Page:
Cheers!

Cecily

Harvest

With the welcoming of Autumn, we are definitely in the midst of harvest. So far in the last month we have brought in from our Adelaida Vineyard: Sauvignon Blanc, Grenache, Zinfandel, various clones of Cabernet Sauvignon, Malbec, Cabernet Franc and Syrah. It has kept us the busiest we have ever been, but it is worth it to have our own fruit in the tanks.

The toughest thing this season has been deciding when to harvest. Normally, we are waiting on the brix (sugars), but this year we are waiting on the flavor and the seeds to go from green to brown. We have certain brix numbers we want to reach with each variety, but going too far over will mean not only higher sugar, but alcohol as well.

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David & Cody talking about when to harvest this block of Cabernet Sauvignon

The weather has also been playing games ranging from hot-hot to mild days. The warmer the weather the faster things go, but with the mild days and cold mornings it slows things down. As farmers though, this is how it goes. The weather is always unpredictable; even with our technology, we cannot harness its wild side.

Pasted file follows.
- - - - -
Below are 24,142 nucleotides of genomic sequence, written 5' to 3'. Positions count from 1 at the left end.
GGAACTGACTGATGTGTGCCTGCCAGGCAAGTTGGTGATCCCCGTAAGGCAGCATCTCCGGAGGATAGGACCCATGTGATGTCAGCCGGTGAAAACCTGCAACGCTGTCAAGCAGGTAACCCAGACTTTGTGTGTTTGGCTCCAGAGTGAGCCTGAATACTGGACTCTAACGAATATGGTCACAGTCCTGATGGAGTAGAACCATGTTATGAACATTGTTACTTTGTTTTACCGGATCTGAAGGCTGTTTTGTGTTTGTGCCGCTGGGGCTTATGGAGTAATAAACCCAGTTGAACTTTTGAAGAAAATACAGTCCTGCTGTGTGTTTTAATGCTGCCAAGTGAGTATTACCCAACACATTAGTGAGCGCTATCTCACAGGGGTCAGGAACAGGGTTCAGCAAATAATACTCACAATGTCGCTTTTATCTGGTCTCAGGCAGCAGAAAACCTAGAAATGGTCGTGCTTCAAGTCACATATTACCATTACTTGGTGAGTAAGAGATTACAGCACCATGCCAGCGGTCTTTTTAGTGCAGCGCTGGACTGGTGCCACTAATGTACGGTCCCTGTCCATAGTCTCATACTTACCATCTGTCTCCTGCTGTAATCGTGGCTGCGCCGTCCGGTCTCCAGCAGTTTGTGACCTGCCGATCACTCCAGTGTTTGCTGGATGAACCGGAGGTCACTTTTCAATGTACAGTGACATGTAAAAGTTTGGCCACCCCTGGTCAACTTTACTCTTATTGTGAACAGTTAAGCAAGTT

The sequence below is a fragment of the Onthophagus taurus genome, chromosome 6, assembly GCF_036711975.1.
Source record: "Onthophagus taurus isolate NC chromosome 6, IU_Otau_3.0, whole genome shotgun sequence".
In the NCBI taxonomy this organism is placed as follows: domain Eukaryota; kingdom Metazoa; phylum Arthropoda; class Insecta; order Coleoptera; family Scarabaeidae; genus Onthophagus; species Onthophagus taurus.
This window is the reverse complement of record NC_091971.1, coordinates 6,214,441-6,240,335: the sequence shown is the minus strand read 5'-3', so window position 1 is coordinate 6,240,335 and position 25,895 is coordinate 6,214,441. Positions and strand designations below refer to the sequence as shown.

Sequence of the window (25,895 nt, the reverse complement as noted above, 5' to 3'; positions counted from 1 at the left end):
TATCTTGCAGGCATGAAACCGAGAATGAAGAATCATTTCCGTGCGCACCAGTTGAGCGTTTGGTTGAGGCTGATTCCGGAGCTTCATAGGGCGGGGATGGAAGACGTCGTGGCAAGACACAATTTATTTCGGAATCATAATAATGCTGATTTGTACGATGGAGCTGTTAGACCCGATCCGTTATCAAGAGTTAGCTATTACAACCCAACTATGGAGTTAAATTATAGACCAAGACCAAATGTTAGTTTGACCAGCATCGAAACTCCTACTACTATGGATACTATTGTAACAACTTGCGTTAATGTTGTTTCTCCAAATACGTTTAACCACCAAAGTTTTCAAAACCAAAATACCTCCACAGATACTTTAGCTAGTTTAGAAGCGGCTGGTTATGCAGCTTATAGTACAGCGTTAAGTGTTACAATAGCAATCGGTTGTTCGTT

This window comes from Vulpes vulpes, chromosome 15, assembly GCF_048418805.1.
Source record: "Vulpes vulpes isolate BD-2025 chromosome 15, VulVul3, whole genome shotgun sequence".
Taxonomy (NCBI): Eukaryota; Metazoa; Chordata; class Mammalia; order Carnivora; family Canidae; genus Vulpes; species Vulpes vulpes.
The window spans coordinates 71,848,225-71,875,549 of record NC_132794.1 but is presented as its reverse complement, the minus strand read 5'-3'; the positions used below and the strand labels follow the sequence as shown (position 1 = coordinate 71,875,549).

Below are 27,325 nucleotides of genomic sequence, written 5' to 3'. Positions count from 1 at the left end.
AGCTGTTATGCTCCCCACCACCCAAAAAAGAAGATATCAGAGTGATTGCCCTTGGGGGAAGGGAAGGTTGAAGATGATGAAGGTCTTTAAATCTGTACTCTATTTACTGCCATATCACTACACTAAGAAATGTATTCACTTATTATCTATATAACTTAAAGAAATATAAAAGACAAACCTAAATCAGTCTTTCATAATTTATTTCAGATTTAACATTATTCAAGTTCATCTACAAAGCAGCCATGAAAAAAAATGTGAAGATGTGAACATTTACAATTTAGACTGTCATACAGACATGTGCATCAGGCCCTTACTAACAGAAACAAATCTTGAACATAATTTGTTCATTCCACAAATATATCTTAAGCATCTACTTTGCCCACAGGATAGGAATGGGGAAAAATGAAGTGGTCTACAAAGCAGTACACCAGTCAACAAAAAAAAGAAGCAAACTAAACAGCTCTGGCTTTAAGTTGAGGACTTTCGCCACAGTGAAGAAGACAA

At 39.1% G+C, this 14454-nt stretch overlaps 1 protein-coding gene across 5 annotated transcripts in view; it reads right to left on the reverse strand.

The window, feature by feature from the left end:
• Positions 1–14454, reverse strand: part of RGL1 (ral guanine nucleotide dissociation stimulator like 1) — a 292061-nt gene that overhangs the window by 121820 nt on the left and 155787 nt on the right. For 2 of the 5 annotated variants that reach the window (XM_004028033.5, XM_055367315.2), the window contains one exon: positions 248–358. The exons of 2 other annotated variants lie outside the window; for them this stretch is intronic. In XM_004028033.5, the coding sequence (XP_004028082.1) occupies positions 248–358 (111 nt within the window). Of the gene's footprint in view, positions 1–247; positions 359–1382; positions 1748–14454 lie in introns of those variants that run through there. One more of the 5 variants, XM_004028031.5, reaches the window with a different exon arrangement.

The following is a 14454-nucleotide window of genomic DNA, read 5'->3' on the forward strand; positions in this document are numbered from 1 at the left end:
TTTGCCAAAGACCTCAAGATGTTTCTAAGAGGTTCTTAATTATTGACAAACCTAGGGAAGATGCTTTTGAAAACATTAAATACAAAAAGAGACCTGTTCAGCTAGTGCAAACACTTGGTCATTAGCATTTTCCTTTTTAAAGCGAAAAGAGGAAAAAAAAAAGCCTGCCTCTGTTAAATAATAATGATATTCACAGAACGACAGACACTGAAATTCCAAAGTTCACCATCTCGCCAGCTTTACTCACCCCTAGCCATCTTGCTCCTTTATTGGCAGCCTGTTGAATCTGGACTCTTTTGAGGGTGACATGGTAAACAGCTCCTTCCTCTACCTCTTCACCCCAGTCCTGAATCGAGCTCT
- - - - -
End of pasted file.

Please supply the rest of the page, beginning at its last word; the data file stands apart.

With the long days, one thing is for sure that we are at least spending a lot of time together.

Happy Harvest!

Cecily

 

 

Seeing Purple – Harvest 2016

On Monday we rang in the harvest season with our only green, golden grape-child, Sauvignon Blanc. It was beautiful and looks like it’s going to be a fantastic vintage! The rest of the season will be filled with blue, purple, and red grapes. Soon it will become a blur of purple as we will be harvesting a total of 11 estate varieties, forecasted to be 60 tons! This will be our busiest season ever, but our proudest.